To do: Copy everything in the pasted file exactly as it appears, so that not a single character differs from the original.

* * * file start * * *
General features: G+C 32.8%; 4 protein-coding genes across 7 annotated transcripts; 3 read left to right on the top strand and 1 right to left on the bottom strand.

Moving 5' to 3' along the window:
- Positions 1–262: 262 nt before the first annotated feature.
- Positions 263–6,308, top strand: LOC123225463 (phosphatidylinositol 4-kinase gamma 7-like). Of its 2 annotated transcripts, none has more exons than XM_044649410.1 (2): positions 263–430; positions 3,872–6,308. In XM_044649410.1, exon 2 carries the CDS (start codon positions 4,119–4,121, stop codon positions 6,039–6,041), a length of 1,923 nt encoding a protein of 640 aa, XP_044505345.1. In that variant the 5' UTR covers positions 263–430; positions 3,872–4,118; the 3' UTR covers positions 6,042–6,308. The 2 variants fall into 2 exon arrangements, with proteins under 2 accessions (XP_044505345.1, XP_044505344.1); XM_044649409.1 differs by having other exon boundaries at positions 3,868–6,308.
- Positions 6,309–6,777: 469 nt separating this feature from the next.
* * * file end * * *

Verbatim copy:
General features: G+C 32.8%; 4 protein-coding genes across 7 annotated transcripts; 3 read left to right on the top strand and 1 right to left on the bottom strand.

Moving 5' to 3' along the window:
- Positions 1–262: 262 nt before the first annotated feature.
- Positions 263–6,308, top strand: LOC123225463 (phosphatidylinositol 4-kinase gamma 7-like). Of its 2 annotated transcripts, none has more exons than XM_044649410.1 (2): positions 263–430; positions 3,872–6,308. In XM_044649410.1, exon 2 carries the CDS (start codon positions 4,119–4,121, stop codon positions 6,039–6,041), a length of 1,923 nt encoding a protein of 640 aa, XP_044505345.1. In that variant the 5' UTR covers positions 263–430; positions 3,872–4,118; the 3' UTR covers positions 6,042–6,308. The 2 variants fall into 2 exon arrangements, with proteins under 2 accessions (XP_044505345.1, XP_044505344.1); XM_044649409.1 differs by having other exon boundaries at positions 3,868–6,308.
- Positions 6,309–6,777: 469 nt separating this feature from the next.